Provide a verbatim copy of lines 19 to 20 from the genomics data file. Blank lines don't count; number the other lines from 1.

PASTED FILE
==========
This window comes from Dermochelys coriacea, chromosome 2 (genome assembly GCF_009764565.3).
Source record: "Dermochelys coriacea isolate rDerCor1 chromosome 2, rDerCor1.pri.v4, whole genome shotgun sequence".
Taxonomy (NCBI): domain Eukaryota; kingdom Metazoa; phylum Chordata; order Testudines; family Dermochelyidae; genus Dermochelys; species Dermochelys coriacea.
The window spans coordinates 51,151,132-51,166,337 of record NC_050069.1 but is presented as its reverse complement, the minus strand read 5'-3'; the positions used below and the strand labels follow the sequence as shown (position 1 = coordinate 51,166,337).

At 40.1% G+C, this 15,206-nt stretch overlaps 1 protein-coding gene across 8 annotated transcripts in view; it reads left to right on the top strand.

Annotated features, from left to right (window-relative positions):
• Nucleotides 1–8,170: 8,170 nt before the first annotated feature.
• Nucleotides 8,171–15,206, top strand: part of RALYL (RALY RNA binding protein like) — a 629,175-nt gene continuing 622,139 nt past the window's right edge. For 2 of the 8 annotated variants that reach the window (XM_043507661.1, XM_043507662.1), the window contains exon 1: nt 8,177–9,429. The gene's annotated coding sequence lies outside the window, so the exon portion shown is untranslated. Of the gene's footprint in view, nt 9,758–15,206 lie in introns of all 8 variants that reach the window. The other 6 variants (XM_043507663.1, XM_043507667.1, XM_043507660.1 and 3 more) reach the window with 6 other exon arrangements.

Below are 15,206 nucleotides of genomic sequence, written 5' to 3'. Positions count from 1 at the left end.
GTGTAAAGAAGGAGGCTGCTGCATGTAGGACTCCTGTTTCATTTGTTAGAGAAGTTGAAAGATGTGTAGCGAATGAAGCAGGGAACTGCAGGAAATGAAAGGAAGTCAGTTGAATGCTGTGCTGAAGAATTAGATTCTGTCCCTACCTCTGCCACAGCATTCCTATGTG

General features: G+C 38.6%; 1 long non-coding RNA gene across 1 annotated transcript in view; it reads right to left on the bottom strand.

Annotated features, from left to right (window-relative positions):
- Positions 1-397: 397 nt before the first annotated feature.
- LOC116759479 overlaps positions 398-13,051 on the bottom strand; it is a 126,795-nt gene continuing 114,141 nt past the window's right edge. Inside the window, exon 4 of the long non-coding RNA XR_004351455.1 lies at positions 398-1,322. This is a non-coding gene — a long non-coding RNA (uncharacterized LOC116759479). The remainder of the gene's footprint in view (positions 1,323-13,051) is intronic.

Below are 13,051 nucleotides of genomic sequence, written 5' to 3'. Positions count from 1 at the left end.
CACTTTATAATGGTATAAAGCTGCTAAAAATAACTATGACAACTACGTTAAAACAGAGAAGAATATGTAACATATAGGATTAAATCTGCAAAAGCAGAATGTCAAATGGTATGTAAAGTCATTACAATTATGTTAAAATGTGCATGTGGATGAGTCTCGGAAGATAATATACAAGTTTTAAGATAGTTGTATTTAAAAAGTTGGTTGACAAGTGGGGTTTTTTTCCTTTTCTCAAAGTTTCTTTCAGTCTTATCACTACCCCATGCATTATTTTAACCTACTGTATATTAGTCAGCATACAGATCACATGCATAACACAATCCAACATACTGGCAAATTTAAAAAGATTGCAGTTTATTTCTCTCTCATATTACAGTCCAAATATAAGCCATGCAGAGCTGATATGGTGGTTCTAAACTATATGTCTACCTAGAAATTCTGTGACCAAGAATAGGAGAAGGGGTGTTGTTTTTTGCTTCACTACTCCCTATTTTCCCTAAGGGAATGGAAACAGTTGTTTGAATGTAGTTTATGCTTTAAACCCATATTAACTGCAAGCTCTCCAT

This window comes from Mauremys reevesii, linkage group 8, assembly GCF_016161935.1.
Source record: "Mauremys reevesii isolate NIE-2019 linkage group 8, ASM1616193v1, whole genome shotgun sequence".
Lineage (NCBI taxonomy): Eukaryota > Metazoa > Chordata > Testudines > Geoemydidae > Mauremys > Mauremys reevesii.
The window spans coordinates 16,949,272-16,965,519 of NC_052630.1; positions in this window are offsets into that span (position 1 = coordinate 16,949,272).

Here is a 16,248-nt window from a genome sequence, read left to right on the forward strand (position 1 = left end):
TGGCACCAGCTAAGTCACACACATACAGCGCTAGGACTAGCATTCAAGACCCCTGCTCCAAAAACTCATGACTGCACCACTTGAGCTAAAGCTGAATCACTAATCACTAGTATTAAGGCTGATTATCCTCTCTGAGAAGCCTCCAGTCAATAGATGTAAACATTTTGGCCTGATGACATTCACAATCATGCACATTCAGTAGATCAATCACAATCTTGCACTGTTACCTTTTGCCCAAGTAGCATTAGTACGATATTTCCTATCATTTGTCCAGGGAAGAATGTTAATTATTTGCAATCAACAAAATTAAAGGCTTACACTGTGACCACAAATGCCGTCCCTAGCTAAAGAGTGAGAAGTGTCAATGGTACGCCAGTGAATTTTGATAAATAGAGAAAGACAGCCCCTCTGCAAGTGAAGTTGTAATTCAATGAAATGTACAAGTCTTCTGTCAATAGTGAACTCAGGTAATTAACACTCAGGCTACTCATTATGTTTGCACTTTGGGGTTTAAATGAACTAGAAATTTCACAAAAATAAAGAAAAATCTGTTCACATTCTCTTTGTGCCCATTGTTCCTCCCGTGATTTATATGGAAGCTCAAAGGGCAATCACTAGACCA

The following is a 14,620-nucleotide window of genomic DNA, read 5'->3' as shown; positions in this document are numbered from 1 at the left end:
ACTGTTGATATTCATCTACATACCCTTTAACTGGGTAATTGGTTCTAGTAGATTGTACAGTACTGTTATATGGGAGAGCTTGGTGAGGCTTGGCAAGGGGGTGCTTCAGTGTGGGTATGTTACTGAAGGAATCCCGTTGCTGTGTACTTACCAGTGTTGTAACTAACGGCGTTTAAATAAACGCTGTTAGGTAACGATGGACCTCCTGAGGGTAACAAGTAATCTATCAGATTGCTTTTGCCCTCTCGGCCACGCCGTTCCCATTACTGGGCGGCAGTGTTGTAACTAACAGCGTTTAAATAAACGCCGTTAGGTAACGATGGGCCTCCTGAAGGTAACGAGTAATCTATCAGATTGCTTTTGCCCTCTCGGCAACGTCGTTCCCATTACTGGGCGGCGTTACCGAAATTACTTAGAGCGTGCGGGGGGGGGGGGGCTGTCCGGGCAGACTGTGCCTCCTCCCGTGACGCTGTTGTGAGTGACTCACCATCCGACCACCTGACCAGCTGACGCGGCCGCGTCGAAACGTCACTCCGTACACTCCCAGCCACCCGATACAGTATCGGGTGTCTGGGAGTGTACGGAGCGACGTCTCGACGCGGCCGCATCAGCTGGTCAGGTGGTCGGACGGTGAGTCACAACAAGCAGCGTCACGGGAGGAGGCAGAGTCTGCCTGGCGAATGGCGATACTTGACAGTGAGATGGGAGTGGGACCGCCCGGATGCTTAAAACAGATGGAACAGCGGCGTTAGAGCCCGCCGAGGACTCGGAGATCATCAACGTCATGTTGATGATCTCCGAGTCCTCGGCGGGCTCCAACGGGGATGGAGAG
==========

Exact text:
Lineage (NCBI taxonomy): Eukaryota > Metazoa > Chordata > Testudines > Geoemydidae > Mauremys > Mauremys reevesii.
The window spans coordinates 16,949,272-16,965,519 of NC_052630.1; positions in this window are offsets into that span (position 1 = coordinate 16,949,272).